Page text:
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D. Fennell

Moderator of

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    Epidemiology and outcomes (ID 57)

    • Event: ELCC 2018
    • Type: Poster Discussion session
    • Track:
    • Presentations: 9
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      Invited Discussant 215PD and 216PD (ID 681)

      14:45 - 15:45  |  Presenting Author(s): D. Fennell

      • Abstract
      • Slides

      Abstract not provided

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      Invited Discussant 35PD, 36PD, 71PD, 72PD and 200PD (ID 680)

      14:45 - 15:45  |  Presenting Author(s): A. Dingemans

      • Abstract
      • Presentation
      • Slides

      Abstract not provided

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      200PD - High physician confidence does not predict rate or type of treatment change for cases discussed at a thoracic multidisciplinary cancer conference: A case series in a tertiary cancer center (ID 602)

      14:45 - 15:45  |  Presenting Author(s): C. Fahim  |  Author(s): J. Agzarian, W. Hanna, R. Juergens, Y. Shargall, M. Simunovic

      • Abstract
      • Slides

      Background:
      Multidisciplinary cancer conferences (MCCs) aim to improve the management of patients with cancer. We evaluated the rate and type of decision change that occurred at a thoracic MCC.

      Methods:
      The MCC took place from June-December 2017 at a Canadian tertiary cancer center and involved surgeons, oncologists, pathologists and radiologists. Cases were brought forward by treating physicians. Using a standardized MCC intake form, physicians articulated a clinical question, original treatment plan, and confidence in the original plan (rated on a 1–5 scale). Major changes were classified as: change from upfront surgery to neoadjuvant treatment, definitive chemotherapy/radiation, or Stereotactic Body Radiation Treatment/Radiofrequency Ablation (SBRT/RFA); change from neoadjuvant or definitive chemotherapy/radiation or SBRT/RFA to surgery; or palliation/observation instead of definitive treatment. Minor changes included additional imaging, further staging investigations, repeat consultations, or changes in planned oncologic or surgical approach. Data were reported as frequencies. Chi-square tests were used to compare groups at a p < 0.05 significance level.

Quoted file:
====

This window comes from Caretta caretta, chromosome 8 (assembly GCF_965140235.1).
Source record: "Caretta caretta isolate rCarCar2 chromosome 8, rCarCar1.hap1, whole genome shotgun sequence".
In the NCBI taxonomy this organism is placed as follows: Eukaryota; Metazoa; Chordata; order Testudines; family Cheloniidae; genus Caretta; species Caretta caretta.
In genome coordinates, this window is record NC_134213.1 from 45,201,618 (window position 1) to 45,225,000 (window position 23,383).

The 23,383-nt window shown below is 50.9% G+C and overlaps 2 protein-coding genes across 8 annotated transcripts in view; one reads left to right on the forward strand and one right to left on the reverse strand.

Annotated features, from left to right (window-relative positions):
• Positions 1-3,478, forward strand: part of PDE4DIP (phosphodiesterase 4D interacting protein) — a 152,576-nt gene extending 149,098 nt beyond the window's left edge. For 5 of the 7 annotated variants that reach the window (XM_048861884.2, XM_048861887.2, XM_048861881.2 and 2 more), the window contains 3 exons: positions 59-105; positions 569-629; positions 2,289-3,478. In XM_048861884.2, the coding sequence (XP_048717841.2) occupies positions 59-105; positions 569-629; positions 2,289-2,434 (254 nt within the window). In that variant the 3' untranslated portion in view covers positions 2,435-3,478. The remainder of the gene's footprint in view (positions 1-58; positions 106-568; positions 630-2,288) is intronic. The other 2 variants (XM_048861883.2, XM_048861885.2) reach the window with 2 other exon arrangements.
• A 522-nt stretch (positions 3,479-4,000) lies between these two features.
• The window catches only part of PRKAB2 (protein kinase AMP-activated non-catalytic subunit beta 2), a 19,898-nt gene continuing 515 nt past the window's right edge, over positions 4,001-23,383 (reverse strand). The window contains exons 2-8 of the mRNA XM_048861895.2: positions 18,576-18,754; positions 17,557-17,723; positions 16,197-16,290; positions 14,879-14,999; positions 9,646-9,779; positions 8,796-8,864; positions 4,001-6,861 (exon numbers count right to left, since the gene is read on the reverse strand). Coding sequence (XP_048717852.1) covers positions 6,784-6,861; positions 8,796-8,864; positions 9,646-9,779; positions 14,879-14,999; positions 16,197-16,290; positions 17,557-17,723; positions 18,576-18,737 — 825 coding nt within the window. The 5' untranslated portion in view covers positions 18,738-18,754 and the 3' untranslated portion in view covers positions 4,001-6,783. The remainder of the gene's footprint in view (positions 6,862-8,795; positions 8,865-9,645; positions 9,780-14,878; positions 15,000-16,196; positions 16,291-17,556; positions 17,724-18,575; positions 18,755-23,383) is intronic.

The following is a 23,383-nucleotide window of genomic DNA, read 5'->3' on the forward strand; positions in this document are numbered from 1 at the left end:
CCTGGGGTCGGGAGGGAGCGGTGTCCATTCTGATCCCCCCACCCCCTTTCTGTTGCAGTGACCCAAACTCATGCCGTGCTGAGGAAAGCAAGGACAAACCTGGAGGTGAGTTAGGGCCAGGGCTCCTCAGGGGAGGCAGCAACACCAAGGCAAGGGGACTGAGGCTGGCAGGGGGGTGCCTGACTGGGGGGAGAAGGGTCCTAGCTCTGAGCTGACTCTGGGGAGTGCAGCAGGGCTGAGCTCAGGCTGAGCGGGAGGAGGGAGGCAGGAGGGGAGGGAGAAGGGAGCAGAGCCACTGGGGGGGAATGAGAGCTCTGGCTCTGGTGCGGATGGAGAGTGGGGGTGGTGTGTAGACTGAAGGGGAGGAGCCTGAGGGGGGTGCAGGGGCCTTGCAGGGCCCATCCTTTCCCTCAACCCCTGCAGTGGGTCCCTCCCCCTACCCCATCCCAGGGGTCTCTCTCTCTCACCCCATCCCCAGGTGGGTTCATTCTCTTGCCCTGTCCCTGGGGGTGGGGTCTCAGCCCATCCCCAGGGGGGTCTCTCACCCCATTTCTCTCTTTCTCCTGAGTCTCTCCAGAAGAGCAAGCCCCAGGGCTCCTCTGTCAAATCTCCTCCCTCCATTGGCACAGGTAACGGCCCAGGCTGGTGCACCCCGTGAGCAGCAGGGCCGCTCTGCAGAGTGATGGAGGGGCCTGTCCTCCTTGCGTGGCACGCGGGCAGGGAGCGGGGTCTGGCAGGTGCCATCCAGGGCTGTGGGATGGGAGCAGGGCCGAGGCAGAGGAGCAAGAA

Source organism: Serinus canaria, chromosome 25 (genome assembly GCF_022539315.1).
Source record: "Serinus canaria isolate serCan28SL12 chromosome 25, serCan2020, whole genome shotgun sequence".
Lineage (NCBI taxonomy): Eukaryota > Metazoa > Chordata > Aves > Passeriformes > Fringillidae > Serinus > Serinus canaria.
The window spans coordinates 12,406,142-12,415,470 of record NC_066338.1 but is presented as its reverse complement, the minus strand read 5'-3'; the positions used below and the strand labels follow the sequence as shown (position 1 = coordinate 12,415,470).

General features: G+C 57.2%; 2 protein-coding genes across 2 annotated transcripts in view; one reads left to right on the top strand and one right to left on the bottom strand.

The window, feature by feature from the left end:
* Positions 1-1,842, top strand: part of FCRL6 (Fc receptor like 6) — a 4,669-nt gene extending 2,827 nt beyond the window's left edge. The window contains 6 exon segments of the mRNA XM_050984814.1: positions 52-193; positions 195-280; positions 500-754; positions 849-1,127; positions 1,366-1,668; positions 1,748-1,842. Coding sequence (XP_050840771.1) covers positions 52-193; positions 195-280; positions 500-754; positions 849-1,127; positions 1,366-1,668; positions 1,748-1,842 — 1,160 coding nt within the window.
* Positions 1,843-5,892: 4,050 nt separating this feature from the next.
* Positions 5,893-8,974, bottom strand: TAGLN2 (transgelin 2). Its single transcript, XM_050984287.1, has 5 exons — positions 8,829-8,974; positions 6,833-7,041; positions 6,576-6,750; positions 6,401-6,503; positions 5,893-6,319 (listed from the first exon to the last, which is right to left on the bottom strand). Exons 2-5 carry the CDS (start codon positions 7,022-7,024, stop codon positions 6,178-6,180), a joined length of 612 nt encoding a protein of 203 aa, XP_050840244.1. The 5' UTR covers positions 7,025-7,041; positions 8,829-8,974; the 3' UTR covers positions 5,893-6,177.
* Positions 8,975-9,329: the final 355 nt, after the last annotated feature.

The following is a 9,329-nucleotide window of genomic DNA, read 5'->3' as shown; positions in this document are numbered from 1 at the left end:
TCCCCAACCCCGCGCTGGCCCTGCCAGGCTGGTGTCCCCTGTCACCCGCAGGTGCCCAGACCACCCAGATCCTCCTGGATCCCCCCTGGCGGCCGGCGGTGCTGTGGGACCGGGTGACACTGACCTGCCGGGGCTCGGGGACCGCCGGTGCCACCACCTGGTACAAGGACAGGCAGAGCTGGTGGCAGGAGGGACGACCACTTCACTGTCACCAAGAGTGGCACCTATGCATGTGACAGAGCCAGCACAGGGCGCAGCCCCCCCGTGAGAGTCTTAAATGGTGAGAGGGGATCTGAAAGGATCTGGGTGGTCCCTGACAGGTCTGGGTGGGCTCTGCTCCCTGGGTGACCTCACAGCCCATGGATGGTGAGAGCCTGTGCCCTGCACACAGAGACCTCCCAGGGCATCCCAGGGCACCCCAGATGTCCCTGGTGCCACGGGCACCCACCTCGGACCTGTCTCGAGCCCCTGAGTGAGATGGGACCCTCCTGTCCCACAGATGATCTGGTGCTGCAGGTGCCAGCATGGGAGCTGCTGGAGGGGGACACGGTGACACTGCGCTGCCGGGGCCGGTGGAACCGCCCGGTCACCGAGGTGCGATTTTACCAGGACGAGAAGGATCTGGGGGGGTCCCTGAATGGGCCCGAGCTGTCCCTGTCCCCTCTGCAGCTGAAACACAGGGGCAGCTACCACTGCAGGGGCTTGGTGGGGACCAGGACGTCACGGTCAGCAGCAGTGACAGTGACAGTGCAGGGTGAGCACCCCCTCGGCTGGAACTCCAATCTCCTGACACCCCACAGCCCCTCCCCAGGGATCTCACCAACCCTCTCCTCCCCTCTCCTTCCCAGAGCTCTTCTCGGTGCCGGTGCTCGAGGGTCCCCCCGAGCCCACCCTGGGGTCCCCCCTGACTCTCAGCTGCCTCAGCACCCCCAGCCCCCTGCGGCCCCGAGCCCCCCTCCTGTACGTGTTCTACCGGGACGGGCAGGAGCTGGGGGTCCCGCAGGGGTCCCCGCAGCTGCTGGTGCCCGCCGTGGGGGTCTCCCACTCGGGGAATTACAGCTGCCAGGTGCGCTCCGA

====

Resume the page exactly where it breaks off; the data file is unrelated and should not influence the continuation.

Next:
Results:
      A total of n = 116 cases were reviewed at the MCC. Ninety-six percent of cases required a re-review of imaging or pathology (111/116). Sixty percent (70/116) of cases resulted in a treatment change, with 41% (29/70) and 59% (41/70) of changes considered major and minor, respectively. High physician confidence in the original plan did not significantly correlate with the rate of change (53% no change; 47% change, p = 0.073) or type of change (30% major; 70% minor, p = 0.098). The most common major change was use of neoadjuvant or definitive chemotherapy/radiation instead of upfront surgery (38%, 11/29). Minor changes primarily involved further staging investigations (56%, 23/41).

      Conclusions:
      Sixty percent of cases discussed at the thoracic MCC resulted in a treatment change, with 41% considered major changes. High physician confidence did not significantly correlate with the rate or type of change. These data support the continued implementation and use of MCCs.

      Clinical trial identification:


      Legal entity responsible for the study:
      McMaster University

      Funding:
      Has not received any funding

      Disclosure:
      All authors have declared no conflicts of interest.

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      215PD - Survival patterns in patients with malignant pleural mesothelioma using multimodality therapy (ID 525)

      14:45 - 15:45  |  Presenting Author(s): M. Hassan  |  Author(s): I. Uthman

      • Abstract

      Background:
      Malignant pleural mesothelioma (MPM) is no more considered a rare disease and its incidence is escalating. It became a must to develop innovative modalities for better survival rates. Up to date, there is no agreement on the effectiveness of multimodality in MPM patients. This study assesses the value of multimodality therapy and identify the demographic and pathological characteristics associated with better outcome.

      Methods:
      Using SEER database, we extracted the data of 681 patients with MPM from 2004 to 2013. We included all age groups and races, AJCC stages I-IV and all histopathological variants. Patients were divided into four groups according to the received intervention: surgery alone, surgery followed by radiotherapy, surgery and chemotherapy, and triple modality (combination of surgery, chemotherapy, and radiotherapy).

      Results:
      Out of 681 patients, 176 (25.8%) had surgery alone, 74 (10.9%) had surgery followed by radiotherapy, 307 (45.1%) had surgery and chemotherapy, and 124 (18.2%) had a combination of surgery, chemotherapy, and radiotherapy. Highest one-year survival rates were observed among patients had the triple modality (79.6%, p value 0.000) in comparison to surgery alone (37.9%), surgery followed by radiotherapy (70.3%) and combined surgery and chemotherapy (62.2%). There is a statistically significant relationship between receiving the triple modality and each of the race, age, histopathology and nodal involvement.Table:One year survival rates among patients received the triple modality